West Virginia Poet Laureate Marc Harshman explores the difficulty of living with an awareness of the inevitable death of all living things and methods of coping with that inevitability in his poetry collection Believe What You Can.  This collection is published by Vandalia Press, an imprint of West Virginia University Press.

Harshman has lived his adult life in northern West Virginia, though he was raised in Indiana.  He holds degrees from Bethany College, Yale University Divinity School, and the University of Pittsburgh.  For the first part of his career, Harshman taught fifth and sixth grade, and for the last 20 years he has been a professional writer, storyteller, and workshop leader.  Author also of thirteen children’s books, Harshman is the seventh Poet Laureate of West Virginia.

Book cover: Believe What You Can

Book cover: Believe What You Can

Of Believe What You Can, one Weatherford judge said they found Harshman’s poetry to be “enduring.” They continued, “His work neither took for granted nor exploited any Appalachian stereotypes.  Each poem stood on its own metaphorical and transcending ability alone, relying on no down-home domestic detail to make it relevant or social cause to carry and give it weight.  It had no other agenda than to make the invisible visible.” Another said that Harshman’s collection was “a gem of a book, composed of finely tuned sentences that stand in tribute to language and this region.”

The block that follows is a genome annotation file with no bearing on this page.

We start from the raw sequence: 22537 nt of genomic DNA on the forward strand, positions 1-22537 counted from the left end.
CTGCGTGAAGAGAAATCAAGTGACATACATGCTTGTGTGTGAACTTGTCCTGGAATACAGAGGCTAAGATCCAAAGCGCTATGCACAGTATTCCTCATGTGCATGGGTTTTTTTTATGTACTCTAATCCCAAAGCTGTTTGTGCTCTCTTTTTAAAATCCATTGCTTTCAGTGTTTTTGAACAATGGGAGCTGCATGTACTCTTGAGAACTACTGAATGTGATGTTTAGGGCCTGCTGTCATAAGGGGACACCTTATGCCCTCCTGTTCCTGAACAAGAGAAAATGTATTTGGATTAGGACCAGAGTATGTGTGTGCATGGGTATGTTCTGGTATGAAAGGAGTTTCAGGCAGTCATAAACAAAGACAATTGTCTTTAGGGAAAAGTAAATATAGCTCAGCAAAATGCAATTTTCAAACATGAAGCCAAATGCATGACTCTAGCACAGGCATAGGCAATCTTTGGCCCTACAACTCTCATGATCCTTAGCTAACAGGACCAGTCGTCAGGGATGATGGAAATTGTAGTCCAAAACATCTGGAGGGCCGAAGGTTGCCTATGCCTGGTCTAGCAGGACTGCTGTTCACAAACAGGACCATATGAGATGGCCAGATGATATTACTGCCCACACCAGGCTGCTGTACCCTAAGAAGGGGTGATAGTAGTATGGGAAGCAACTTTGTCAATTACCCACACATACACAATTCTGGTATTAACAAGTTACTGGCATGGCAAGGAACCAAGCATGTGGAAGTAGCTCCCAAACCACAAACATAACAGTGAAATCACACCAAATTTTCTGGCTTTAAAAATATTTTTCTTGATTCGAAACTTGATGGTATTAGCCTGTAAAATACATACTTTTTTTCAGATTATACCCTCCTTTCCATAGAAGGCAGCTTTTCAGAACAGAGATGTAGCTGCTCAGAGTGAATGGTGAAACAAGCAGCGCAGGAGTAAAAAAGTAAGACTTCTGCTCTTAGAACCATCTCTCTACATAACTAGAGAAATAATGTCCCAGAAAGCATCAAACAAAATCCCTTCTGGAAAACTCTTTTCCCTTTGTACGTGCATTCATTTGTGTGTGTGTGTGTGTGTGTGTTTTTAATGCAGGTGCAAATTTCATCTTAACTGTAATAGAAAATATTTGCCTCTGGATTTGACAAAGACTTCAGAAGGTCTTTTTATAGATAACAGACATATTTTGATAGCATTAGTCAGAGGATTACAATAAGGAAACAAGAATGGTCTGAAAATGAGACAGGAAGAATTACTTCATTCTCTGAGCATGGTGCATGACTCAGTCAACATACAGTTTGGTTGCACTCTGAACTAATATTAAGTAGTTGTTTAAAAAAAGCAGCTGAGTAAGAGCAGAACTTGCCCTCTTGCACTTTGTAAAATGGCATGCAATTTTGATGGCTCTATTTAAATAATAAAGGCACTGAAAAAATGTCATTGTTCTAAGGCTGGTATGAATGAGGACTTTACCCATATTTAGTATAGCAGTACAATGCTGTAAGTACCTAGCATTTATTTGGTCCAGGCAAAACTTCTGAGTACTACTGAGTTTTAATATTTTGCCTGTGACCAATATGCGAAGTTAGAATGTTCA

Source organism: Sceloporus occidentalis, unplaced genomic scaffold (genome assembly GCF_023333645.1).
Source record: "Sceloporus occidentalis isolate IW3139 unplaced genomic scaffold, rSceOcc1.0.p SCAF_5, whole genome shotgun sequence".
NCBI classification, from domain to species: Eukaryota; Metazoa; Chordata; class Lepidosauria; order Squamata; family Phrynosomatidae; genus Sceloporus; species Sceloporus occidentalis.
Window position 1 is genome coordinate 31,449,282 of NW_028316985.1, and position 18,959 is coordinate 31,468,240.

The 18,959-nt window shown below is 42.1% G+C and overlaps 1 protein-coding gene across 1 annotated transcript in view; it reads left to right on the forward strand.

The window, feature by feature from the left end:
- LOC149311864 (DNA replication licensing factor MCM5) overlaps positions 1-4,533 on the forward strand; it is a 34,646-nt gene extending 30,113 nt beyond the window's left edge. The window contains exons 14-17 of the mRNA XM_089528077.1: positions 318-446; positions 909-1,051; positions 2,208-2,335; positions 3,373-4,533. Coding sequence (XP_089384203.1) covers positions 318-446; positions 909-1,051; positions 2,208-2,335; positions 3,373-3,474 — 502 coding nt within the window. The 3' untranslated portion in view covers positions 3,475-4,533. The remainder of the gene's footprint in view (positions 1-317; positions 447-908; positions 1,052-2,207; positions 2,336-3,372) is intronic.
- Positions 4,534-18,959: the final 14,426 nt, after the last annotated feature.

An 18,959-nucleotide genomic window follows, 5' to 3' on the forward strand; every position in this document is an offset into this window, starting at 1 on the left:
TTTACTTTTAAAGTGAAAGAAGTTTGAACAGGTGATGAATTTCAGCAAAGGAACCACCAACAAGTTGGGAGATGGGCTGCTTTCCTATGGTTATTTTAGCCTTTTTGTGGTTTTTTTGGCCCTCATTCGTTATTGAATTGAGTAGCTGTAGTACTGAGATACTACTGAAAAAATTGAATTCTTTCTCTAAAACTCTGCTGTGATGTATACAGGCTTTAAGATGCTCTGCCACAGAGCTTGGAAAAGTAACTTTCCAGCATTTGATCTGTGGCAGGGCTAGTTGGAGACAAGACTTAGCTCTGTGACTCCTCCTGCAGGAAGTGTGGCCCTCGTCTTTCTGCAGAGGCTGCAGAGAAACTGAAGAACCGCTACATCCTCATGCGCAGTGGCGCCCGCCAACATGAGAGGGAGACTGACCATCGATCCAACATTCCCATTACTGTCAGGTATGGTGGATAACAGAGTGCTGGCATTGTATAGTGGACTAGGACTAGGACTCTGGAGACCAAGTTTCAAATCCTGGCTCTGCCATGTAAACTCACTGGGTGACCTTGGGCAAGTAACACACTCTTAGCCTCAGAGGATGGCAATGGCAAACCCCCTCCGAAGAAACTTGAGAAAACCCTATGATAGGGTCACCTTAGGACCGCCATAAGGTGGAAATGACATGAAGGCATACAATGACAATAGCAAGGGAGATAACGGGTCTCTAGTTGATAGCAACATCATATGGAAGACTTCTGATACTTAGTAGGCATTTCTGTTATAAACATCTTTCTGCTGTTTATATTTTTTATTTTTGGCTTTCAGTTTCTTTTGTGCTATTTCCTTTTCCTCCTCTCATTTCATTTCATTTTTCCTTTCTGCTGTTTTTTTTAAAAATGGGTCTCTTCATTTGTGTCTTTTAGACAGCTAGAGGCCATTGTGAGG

Finalists for the 2016 Weatherford Award in poetry are Joseph Bathanti’s The 13th Sunday After Pentecost, Kathleen Driskell’s Blue Etiquette, and Rita Sims Quillen’s The Mad Farmer’s Wife.



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Tags: Appalachian Studies, Crystal Wilkinson, Literature, Marc Harshman, Steven Nash, Weatherford Awards

Berea College, the first interracial and coeducational college in the South, focuses on learning, labor and service. The College only admits academically promising students with limited financial resources—primarily from Kentucky and Appalachia—but welcomes students from 41 states and 76 countries. Every Berea student receives a Tuition Promise Scholarship, which means no Berea student pays for tuition. Berea is one of nine federally recognized Work Colleges, so students work 10 hours or more weekly to earn money for books, housing and meals. The College’s motto, “God has made of one blood all peoples of the earth,” speaks to its inclusive Christian character.